Introduction: Twin-Length Jig for Cutting Boards
I'm about to embark on a project made from boards recycled from an old kitchen. This will involve cutting the individual planks from the doors of the units into specific lengths. An afternoon of chewing the end of a pencil resulted in a cutting list which will give me pieces I need from the material which I have, but which involves making almost a hundred cuts. These cuts are mainly into just two lengths.
In order to get an accurate and repeatable cut I built a jig which would allow the same length of piece to be cut precisely time and again.
In hono(u)r of the fact that I will be cutting recycled timber, I managed to make the entire jig out of scrap plywood and 4x2 (100x50mm) which I had acquired from a dumpster at a building site.
In the interests of enhancing the knowledge of different cultures, please note that the practice of "dumpster diving" is referred to as "scaffie raking" or "midden raking" in Scotland.
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Step 1: Cutting to Width
The offcut of ply which I was using was the full length of a sheet of very low-grade treated 1/4" ply. Since it only needed to be wide enough to hold 4" wide boards, the width was adequate but inconsistent.
I clamped a square steel tube to the plywood as a straight-edge and ran a circular saw down it to give a consistent width, and a useful strip of ply about 4" by 4'.
The ends of the plywood were warped and curved upwards (I did say that it was very low-grade) so I used a handsaw to remove about a foot from one end and six inches from the other. This left about six and a half feet length for the jig, which is plenty.
Step 2: End Stop
The workpieces are going to be inserted into the jig for each cut, so the end stop had to be pretty solid to take repeated knocks. I used a piece of 4x2 which had previously had a chamfer cut from one edge.
The wood was cut to be as long as the plywood board is wide, then mounted with the vertical face towards the insertion end to give a consistent stop.
For strength, this was glued and screwed into place, with the screws also serving the purpose of avoiding the need to clamp while the glue dried.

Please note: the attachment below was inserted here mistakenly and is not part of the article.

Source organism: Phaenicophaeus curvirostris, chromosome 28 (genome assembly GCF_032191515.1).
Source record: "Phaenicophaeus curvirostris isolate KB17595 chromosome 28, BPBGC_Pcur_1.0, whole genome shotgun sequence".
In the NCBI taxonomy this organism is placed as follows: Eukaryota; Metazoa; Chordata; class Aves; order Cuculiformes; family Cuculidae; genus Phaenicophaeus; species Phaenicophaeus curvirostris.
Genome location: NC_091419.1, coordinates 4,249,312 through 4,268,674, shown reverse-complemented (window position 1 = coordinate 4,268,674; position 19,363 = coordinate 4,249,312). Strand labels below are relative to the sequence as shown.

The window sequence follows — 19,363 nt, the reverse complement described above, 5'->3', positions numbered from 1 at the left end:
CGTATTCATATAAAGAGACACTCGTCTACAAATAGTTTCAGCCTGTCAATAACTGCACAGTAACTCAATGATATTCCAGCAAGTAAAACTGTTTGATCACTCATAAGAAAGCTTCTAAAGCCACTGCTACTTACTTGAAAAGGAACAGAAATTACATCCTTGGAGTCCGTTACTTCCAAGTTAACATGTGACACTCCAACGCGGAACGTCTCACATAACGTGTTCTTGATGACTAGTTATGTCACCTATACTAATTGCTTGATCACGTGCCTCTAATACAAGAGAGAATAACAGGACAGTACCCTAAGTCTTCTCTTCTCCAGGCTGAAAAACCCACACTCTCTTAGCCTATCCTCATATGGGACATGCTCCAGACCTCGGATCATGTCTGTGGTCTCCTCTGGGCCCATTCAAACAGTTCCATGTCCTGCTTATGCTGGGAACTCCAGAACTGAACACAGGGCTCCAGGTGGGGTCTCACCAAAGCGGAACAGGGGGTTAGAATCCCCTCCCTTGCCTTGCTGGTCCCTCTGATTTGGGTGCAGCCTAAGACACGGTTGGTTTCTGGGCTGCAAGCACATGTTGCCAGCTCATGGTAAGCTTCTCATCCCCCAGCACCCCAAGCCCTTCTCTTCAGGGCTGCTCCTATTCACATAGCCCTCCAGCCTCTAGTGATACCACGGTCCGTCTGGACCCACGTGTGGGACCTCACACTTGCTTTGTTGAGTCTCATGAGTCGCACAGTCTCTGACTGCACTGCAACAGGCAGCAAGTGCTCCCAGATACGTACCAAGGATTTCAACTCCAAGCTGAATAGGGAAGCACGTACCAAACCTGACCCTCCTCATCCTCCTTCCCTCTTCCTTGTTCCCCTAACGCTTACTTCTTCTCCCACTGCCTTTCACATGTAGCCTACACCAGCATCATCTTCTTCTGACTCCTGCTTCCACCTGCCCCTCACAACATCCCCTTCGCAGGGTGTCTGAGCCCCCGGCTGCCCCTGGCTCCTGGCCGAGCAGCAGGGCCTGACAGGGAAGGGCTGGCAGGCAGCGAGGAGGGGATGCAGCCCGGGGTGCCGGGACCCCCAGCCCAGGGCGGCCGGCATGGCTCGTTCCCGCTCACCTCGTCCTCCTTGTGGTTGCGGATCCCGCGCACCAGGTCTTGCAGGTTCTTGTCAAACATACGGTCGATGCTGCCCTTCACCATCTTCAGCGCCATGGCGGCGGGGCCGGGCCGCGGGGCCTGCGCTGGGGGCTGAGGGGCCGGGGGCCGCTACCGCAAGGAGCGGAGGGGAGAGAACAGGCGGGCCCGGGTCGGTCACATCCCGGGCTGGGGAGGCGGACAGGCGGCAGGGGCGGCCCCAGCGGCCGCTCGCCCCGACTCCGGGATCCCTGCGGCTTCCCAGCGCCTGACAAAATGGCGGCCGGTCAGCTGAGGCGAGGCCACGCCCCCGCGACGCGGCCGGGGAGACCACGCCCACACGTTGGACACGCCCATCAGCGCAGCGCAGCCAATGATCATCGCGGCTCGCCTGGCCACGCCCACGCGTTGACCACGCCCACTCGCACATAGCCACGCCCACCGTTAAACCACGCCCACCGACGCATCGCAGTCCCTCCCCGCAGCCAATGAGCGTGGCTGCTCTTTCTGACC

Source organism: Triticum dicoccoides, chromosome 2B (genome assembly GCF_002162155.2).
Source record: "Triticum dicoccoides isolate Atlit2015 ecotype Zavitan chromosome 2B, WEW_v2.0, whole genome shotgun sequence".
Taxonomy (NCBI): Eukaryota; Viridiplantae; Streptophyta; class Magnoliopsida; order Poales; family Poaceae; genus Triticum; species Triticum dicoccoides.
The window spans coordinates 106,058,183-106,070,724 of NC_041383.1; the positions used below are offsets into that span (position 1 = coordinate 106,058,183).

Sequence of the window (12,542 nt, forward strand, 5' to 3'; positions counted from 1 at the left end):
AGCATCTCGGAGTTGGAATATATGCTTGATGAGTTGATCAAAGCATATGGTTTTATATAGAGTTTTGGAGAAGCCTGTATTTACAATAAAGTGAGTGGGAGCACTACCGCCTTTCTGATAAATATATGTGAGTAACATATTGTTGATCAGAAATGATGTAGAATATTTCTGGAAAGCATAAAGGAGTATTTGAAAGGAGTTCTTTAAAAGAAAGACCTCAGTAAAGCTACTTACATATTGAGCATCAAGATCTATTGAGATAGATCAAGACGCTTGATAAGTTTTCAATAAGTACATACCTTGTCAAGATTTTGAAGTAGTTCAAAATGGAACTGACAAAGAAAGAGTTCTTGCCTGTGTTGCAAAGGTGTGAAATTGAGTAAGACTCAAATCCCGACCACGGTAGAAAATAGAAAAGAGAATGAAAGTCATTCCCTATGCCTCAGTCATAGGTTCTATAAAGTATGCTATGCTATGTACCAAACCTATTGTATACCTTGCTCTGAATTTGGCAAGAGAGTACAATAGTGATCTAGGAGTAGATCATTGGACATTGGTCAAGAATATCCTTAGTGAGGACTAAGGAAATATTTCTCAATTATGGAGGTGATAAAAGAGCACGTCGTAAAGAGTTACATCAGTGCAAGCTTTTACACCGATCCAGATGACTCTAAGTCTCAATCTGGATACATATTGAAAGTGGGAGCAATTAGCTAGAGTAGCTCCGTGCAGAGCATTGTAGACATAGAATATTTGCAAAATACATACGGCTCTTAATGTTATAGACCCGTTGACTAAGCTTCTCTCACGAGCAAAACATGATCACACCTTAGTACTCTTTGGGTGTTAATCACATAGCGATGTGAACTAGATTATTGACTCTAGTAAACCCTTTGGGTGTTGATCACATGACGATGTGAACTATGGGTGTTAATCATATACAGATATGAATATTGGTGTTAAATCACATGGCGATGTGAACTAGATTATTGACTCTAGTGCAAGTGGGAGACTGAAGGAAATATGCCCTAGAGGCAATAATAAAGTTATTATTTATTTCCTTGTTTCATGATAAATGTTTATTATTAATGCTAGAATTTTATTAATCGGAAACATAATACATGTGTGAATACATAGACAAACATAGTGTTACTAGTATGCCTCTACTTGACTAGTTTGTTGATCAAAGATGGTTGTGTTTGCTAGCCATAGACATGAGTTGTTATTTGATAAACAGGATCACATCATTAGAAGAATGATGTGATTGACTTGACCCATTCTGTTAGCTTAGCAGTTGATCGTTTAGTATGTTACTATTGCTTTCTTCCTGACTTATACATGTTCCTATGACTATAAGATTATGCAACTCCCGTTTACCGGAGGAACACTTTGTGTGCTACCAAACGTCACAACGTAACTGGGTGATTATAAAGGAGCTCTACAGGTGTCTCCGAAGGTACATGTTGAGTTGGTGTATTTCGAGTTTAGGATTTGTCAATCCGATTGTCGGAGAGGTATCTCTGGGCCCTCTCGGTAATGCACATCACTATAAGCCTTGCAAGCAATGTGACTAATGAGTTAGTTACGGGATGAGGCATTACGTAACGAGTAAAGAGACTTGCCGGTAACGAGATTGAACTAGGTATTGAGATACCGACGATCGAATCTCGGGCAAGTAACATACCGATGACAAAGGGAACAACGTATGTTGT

Step 3: Side Board and First Cutting Bridge
The shortest cut which this jig is needed for is 16" (400mm), so I marked that on the plywood once the end stop was secure.
A good find from the dumpster had been a couple of feet of chamfer which looked as if it had been cut from the edge of a piece of 4x2. This was aligned up the length of the jig to one side and then glued and screwed into place. This needed the screws as there wasn't any flat surface at the top to which a clamp could be reliably applied.
A little table for the circular saw to run across was built from a couple of chunks cut from some scrap 4x2, oriented so that both pieces were a standard 2" high. They were aligned with the side board and again were glued and screwed into place. Since the saw is going to cut right through the piece of 4x2, take care to put the screws where they will not foul the saw blade.
The foot-long piece of scrap ply from the previous step was screwed over the top of the pieces to form a cutting bridge.
Finally, a thin strip (about 1/2" thick) cut from the side of apiece of 4x2 was screwed in place to give an edge against which the saw could be run. Both the guiding edge and the surface of the cutting bridge are significantly longer than the bridge itself, in order to allow the saw to be positioned smoothly before it starts contacting the workpiece.
Once the guiding edge was secured, the circular saw was adjusted to the correct depth and a cut made through the bridge. Just for paranoia's sake, check that the edge of the cut is where you want it to be. Better to find out now rather than after you've cut fifty pieces too short.
Step 4: Long Piece and Second Cutting Bridge
The longest pieces to cut with the jig are 1100mm (43") so that was marked and then another piece of chamfer was used to continue the line of the side board. To make sure that the line was perfect, I aligned against a straight steel ruler rather than risking anything which might get out of line.
The second cutting bridge was basically a repeat of the first. Again, I was careful to use the machined 2" thickness of wood as the height, so that both cutting bridges were an identical height. Since I had used the longer piece of waste plywood for the first bridge, I built the surface of the second one out of strips from the thin piece of scrap I had removed earlier. Looks ugly, but works.
You may notice a difference between the second bridge here and in later photographs. After screwing the guiding edge down on the second bridge, I realised that it was too high and would foul on the saw's motor. Since it was only screwed down it was easy enough to replace with a piece of plywood which was thick enough to reliably guide the saw.
Step 5: And Test
Holding the jig onto a worksurface with clamps means that it shouldn't move during work.
I (deliberately) only put a side board on one side of the jig, so that different width of planks could be cut. Using a caul underneath the clamps holding the jig in place means that you can set up for different widths.
I think that I'm most happy about the fact that this entire thing (apart from glue and screws) was made from a skip. The fact that it works really well, doesn't take up much space, and will massively accelerate the cutting of the pieces is just "gravy."